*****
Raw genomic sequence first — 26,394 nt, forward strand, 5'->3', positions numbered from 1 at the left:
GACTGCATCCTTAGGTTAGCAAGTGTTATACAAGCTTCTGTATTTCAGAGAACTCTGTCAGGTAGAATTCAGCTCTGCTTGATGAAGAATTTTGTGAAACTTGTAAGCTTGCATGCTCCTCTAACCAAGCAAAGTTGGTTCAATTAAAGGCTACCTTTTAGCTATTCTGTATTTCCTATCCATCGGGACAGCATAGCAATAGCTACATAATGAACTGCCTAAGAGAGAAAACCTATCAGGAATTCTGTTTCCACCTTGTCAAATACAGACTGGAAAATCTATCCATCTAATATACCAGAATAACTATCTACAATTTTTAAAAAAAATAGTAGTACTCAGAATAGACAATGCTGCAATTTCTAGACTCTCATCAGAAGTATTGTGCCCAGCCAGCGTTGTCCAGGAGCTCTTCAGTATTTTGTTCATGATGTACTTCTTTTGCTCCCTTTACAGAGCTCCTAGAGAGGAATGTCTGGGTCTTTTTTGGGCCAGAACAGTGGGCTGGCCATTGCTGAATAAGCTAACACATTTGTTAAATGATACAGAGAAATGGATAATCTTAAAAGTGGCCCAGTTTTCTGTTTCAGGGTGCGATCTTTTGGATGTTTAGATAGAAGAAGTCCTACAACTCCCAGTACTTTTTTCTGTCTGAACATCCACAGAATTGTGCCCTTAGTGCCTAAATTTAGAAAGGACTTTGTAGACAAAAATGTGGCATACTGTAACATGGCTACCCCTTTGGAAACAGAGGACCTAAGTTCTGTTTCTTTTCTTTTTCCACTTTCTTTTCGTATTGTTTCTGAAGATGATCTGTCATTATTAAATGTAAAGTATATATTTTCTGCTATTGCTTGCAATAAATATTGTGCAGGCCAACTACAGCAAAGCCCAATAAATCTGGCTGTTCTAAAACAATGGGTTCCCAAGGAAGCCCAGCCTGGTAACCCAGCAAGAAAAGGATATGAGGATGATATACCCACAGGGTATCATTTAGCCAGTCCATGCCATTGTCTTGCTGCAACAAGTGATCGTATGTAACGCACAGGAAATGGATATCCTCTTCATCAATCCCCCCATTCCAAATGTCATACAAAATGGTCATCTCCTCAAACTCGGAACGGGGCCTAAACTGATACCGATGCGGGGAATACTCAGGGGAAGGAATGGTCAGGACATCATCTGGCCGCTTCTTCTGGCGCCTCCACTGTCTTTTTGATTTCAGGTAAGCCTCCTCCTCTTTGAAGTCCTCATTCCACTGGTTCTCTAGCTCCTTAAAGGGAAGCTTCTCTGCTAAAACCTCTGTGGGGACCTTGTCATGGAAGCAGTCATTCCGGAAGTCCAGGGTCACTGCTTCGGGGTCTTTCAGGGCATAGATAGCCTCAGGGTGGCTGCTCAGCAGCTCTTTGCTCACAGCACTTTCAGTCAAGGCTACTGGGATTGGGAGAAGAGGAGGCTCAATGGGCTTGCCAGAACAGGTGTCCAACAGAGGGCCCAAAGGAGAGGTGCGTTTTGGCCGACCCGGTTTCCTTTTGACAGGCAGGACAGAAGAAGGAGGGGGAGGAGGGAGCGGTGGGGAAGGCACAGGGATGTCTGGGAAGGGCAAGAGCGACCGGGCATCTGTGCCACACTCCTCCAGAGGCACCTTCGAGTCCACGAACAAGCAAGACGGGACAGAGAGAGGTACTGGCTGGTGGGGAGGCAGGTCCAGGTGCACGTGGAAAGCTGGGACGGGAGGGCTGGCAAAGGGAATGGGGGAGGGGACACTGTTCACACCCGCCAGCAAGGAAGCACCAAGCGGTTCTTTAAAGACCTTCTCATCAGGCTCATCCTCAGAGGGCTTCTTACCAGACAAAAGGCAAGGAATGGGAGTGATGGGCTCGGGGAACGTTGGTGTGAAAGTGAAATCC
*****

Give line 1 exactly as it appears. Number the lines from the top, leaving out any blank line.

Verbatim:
Raw genomic sequence first — 26,394 nt, forward strand, 5'->3', positions numbered from 1 at the left: